by Alistair Ryder
On paper, Stray looks like nothing more than the canine lover’s much needed answer to the 2016 film Kedi. That surprise documentary smash followed some of the cats who roam the streets of Istanbul, speaking with the residents who interact with them daily – a deceptively slight study of the relationship between man and beloved animal. Stray makes for an effective companion piece, but offers more food for thought than merely replacing cats with dogs, putting the citizen’s residents firmly in the background as we get a dog’s eye view of the massive changes occurring across the country. It’s a unique way of examining the country’s further slide into authoritarianism under the leadership of Recep Tayyip Erdoğan, all under the unassuming gaze of three stray dogs.
Turkey is one of the few countries where it has been made illegal to euthanise stray dogs, due to widespread protests when this policy was proposed. Director Elizabeth Lo sets up camp in a Turkey where relations between man and dog are normalised – few people bat an eyelid at dogs roaming the streets as they observe the quirks of human life from a distance. As they scavenge for food and shelter across the city, they encounter people on the fringes of society, from protesters who rarely have their voices heard, to houseless people similarly in need of safety and shelter.
Much like Kedi, Stray could easily be edited into an anthropomorphised documentary in the same vein as Disney Nature’s output, adding an unnecessary narrative to its canine characters’ daily lives in a city where they often get overlooked. Mercifully, this isn’t the case, with introductory sequences of dog rivalries and attempts to scavenge for food soon giving way to hearing the troubles of various residents in the city. The three dogs who feature, Zeytin, Nazar, and Kartal, are constantly foregrounded in a manner that you could reductively compare to Terrence Malick if you wished; the viewer witnessing nature existing peacefully while various divisions ruin any chance of harmony in the human world in the background.
Despite featuring a depth of insight into Turkey’s marginalised communities, Elizabeth Lo resists any opportunity to transform her film into an overt political statement, let alone an incendiary one. The only time her film speaks directly to the audience is to offer philosophical insight on the historic nature of the relationship between man and dog – a clumsy framing device that the film would be much stronger without. However, if the film is aiming to reach the Marley & Me crowd (the dog owners who will eagerly watch anything entered around some good boys), this approach may prove to be a better gateway into a film that indirectly asks deeper questions about the audience’s moral values. Those who click play expecting some hijinks from street dogs roaming one of the world’s most beautiful cities may be taken aback by how the film correlates their struggles with those of Syrian refugees, homeless people, and other citizens on the fringes of society, all but asking why a nation of dog lovers can’t afford the same empathy to their fellow man.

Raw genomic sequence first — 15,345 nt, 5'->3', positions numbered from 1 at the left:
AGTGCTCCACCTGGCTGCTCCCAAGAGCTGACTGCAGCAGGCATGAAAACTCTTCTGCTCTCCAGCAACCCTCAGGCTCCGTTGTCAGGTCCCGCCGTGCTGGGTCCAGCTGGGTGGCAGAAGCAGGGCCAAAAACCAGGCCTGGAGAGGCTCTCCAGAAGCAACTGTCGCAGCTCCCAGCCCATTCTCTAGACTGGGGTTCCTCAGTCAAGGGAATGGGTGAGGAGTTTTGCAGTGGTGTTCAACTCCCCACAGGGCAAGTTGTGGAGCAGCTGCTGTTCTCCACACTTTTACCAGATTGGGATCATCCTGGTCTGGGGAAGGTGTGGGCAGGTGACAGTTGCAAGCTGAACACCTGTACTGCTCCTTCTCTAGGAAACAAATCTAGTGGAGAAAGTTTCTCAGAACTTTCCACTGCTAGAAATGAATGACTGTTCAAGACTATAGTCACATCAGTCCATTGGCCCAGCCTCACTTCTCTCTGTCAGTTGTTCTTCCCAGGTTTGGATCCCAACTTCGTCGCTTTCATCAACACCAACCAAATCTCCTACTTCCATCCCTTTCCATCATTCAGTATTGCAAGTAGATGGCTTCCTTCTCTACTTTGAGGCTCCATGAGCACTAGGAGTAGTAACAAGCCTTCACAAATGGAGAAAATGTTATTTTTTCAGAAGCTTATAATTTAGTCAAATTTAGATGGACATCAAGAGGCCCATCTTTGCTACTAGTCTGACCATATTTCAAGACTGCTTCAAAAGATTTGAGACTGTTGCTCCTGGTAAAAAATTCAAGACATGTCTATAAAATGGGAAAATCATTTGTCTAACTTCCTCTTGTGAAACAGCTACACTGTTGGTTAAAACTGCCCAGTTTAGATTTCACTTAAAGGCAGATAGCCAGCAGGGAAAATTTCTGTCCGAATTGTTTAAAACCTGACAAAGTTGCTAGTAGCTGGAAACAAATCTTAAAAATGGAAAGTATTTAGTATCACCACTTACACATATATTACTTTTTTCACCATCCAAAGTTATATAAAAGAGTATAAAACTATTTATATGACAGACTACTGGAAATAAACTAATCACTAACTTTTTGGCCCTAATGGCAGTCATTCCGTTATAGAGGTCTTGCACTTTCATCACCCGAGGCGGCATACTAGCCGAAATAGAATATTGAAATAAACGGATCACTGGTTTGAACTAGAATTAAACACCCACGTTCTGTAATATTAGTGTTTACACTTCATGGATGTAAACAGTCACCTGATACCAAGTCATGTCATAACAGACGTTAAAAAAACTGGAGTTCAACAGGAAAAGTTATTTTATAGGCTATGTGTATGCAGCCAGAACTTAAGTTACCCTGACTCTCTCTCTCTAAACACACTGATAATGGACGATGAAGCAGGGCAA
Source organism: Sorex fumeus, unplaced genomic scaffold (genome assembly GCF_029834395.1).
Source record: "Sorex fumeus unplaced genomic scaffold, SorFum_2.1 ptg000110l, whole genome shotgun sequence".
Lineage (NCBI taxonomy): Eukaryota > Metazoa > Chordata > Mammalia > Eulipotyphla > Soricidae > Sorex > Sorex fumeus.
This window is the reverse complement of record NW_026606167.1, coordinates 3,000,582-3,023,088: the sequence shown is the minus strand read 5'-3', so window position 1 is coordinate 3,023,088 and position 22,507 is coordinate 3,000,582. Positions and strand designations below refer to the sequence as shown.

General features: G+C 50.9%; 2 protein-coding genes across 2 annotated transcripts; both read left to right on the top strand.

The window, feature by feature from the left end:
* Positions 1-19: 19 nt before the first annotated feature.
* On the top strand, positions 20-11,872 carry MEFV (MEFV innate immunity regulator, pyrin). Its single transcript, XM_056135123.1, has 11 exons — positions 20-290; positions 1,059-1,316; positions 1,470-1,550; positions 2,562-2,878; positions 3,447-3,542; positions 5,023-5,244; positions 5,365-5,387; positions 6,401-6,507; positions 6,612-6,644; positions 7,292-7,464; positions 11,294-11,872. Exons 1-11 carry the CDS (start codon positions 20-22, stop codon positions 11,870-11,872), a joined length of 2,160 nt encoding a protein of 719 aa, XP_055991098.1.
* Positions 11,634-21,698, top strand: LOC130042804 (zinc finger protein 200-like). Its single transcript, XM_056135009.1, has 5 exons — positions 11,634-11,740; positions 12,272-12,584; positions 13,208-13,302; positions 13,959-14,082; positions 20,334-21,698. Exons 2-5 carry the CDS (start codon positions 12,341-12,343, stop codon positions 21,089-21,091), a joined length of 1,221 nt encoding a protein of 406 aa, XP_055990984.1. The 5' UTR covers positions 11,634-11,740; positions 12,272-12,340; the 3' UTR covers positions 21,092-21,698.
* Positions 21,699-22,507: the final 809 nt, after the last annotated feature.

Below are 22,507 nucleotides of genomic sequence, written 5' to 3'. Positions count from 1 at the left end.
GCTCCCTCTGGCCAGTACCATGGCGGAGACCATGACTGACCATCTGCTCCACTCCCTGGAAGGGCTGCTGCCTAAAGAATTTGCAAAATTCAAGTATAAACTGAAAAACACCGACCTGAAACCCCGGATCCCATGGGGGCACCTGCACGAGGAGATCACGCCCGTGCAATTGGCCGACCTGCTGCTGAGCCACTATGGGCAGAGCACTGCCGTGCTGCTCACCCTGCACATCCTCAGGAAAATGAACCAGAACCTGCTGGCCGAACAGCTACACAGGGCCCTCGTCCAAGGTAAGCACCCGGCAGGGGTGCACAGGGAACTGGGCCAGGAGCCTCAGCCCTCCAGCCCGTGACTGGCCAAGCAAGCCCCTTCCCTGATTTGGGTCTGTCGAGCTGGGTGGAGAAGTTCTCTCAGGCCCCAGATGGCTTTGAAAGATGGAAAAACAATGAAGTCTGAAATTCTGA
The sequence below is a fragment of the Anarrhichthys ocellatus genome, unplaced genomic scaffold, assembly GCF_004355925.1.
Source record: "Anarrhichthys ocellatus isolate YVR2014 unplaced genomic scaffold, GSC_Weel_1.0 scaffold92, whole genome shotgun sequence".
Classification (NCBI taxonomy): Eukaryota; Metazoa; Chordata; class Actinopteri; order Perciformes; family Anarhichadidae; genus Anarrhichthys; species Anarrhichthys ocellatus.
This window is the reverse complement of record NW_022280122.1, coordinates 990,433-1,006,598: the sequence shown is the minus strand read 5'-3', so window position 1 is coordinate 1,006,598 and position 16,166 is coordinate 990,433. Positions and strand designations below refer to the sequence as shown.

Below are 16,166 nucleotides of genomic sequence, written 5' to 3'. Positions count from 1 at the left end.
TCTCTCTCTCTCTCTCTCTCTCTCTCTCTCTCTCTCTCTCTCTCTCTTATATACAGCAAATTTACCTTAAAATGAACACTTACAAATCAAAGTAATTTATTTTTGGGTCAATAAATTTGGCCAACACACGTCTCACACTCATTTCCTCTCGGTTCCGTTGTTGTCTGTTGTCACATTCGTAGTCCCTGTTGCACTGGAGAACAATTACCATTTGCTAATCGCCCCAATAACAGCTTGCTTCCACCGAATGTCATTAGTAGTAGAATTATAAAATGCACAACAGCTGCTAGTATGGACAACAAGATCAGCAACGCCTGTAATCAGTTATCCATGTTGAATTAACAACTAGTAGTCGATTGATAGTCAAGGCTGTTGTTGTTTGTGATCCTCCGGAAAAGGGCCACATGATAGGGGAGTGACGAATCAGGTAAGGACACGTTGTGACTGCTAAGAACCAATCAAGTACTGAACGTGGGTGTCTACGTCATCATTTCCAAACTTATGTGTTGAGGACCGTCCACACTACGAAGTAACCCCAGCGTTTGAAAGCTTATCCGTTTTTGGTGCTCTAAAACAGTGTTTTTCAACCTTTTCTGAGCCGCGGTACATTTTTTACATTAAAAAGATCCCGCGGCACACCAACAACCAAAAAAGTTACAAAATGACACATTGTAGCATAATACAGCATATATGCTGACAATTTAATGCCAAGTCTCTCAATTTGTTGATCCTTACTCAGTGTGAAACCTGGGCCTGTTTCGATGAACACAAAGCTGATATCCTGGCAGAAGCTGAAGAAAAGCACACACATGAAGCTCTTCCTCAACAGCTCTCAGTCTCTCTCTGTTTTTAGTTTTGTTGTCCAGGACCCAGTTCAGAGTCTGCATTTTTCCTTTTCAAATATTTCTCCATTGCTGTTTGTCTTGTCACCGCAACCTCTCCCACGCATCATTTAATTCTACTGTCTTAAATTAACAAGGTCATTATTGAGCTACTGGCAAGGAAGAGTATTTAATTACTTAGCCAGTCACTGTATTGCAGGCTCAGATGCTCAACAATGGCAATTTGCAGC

Filmed between 2017 and 2019, Stray takes in several major changes in the country, from the referendum that granted the President powers widely regarded as unconstitutional, to a range of mass protests. Keeping with the dog’s eye view of the world, Lo’s film never offers any direct commentary, instead showing how the plight of these animals remains the same even as the nation gets increasingly torn on social issues. It’s a fairly simple thesis, which makes the documentary all the more effective – we never take our eyes off the dogs, but even from their bemused viewpoint, we can’t help but see the injustices wherever they roam.
If you’re a dog lover, you’ll find much to admire with Stray, but the quietly powerful social commentary makes it of interest to more than just your average pet owner.
Stray is out on VOD on 26 March
Listen to our interview with Elizabeth Lo!